The Parque Nacional da Serra das Lontras (PNSL), together with two more conservation units, the Refúgio de Vida Silvestre Una and the Reserva Biológica Una, form an ecological corridor which protects from low areas of the Atlantic coast to mountain peaks of just over 1000 m. in altitude. From the PNSL the presence of 709 species of angiosperms has been documented, the largest number of species reported for an altitude area in southern Bahia (Amorim et al. 2009). Also, 295 species of birds have already been recorded, 18 of them threatened with extinction (Silveira et al. 2005). For amphibians, 16 species were reported (Silvano and Pimenta 2003). However, the sampling effort was very low and there is no list of reptiles available for the region. Even so, new species of birds, amphibians and reptiles have been described with material collect in the PNSL (see Pacheco et al. 1996; Recorder et al. 2010; Teixeira et al. 2013). In order to provide information that can help in the elaboration of species management plans, conservation plans and aid the categorization of species, we complement and update the list of amphibians and present, for the first time, a list of reptiles for this conservation unit.

Materials and methods

Study area

The PNSL (Fig. 1) is a federal conservation unit located in the municipalities of Arataca and Una, in the southern region of Bahia, Brazil (15.16979°S, 39.35047°W). It is located 56 km away from Ilhéus and 265 km from Salvador, the state capital and has an extension of 113.43 km2 with an altitudinal gradient from 300 to just over 1000 m. of altitude. The climate is classified as equatorial rainforest, fully humid (Af) (Kottek et al. 2006).

Figure 1. 

Location of the Parque Nacional da Serra das Lontras and the evaluated transects. A The Parque Nacional da Serra das Lontras B trails and transects sampled during 2017 and 2018.

The vegetation of the PNSL is formed by a mosaic of forest cover, with predominance of primary and late secondary forests, areas in recovery and areas of “cabruca” (cocoa crops shaded by native trees). The altitude gradient facilitates the presence of different plant formations, where thin tall trees with a closed canopy and shrubby vegetation predominate up to 750–800 m altitude, and smaller trees with epiphytes and a more open canopy dominate in higher altitudes (Fig. 2).

Figure 2. 

General and detail view of the change of vegetation in the Parque Nacional da Serra das Lontras. A Panoramic view from “Peito de Moça” (930 m altitude) B view of the “Peito de Moça” C primary vegetation with thin and tall trees with closed canopy below 750–800 m altitude D smaller vegetation with epiphytes and canopy more open in the peaks.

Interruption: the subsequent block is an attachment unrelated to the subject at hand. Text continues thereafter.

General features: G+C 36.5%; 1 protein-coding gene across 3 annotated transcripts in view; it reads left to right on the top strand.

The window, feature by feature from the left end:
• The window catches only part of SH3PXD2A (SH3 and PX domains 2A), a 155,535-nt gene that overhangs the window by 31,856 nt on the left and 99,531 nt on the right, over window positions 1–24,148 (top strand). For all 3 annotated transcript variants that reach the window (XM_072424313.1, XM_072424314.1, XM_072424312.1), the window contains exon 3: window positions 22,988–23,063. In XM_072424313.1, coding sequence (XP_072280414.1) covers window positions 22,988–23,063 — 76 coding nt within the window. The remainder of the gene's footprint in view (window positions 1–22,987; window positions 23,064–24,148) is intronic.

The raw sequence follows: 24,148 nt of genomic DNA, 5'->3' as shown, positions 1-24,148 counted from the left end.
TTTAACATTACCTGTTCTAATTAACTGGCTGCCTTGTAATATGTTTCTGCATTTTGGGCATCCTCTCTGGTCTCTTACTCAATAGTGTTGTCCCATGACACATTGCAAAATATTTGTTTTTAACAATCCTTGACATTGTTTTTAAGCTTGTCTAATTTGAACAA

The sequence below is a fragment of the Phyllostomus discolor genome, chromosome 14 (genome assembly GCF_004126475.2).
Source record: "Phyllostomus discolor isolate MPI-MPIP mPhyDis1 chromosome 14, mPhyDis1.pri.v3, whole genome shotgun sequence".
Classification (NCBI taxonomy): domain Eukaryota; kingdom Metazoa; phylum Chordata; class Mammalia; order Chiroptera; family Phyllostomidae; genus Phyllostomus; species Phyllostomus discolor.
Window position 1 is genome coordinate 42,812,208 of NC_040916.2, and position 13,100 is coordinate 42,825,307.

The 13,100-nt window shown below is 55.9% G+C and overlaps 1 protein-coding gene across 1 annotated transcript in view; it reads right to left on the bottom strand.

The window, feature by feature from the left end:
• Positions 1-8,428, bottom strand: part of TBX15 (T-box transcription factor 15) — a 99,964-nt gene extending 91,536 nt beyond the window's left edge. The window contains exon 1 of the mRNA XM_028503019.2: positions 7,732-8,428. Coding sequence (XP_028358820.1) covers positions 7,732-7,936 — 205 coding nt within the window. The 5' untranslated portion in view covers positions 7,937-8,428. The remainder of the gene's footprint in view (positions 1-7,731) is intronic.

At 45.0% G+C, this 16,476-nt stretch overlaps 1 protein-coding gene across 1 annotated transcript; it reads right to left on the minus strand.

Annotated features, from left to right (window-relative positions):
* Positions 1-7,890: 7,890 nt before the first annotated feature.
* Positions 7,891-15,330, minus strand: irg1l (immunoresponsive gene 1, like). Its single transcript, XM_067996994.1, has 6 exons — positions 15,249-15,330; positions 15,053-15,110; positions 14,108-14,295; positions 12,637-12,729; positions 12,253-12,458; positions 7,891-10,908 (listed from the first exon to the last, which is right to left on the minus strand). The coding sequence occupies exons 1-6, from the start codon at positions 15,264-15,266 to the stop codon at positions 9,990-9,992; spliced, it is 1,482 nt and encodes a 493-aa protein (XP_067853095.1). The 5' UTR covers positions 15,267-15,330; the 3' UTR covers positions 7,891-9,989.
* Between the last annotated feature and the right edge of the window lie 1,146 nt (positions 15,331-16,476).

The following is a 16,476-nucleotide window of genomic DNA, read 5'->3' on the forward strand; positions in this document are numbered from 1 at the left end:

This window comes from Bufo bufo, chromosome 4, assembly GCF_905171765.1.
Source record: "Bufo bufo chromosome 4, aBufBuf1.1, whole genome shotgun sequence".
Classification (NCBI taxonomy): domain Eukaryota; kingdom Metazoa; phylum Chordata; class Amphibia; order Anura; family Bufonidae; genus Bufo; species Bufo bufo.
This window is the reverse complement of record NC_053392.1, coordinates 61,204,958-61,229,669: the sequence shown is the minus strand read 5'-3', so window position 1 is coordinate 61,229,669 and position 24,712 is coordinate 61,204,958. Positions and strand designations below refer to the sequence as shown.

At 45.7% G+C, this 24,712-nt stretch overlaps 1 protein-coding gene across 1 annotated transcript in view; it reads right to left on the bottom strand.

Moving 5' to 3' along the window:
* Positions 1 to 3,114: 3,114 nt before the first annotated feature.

Data collection

We used the following methodologies for the sampling of the herpetofauna in the PNSL: i) visual and acoustic active search in transects in the forest (Heyer et al. 1994), ii) active search in water bodies: streams, temporary and permanent ponds (Heyer et al. 1994), iii) opportunistic records during our displacement, and iv) review of material deposited in the Museu de Zoologia of the Universidade Estadual de Santa Cruz. To complement the list of recorded species, we included the records of other studies carried out in the PNSL (Silvano and Pimenta 2003; Recoder et al. 2010; Teixeira et al. 2013).

Fieldwork was carried out during 44 sampling days during seven sampling campaigns: December 9–11 2014; March 9 and 10 2015; October 23–26 2017; and February 19–29, March 6–12, October 8–15, and December 10–18 in 2018.

In the years 2014 and 2015 we sampled 14 transects of 50 meters in length, localized between 700 and 900 m of altitude inside the primary forest. Each transect was sampled by two researchers only once for 40 minutes, totaling a sampling effort of 9.3 man hours. This sampling was complemented with active non-standard searches in streams and temporary ponds inside the forest.

In 2017, we conducted non-standardized searches in the interior of the forest during the opening of trails and definition of places for the installation of complementary transects. Active searches without time limits were also carried out in streams and ponds.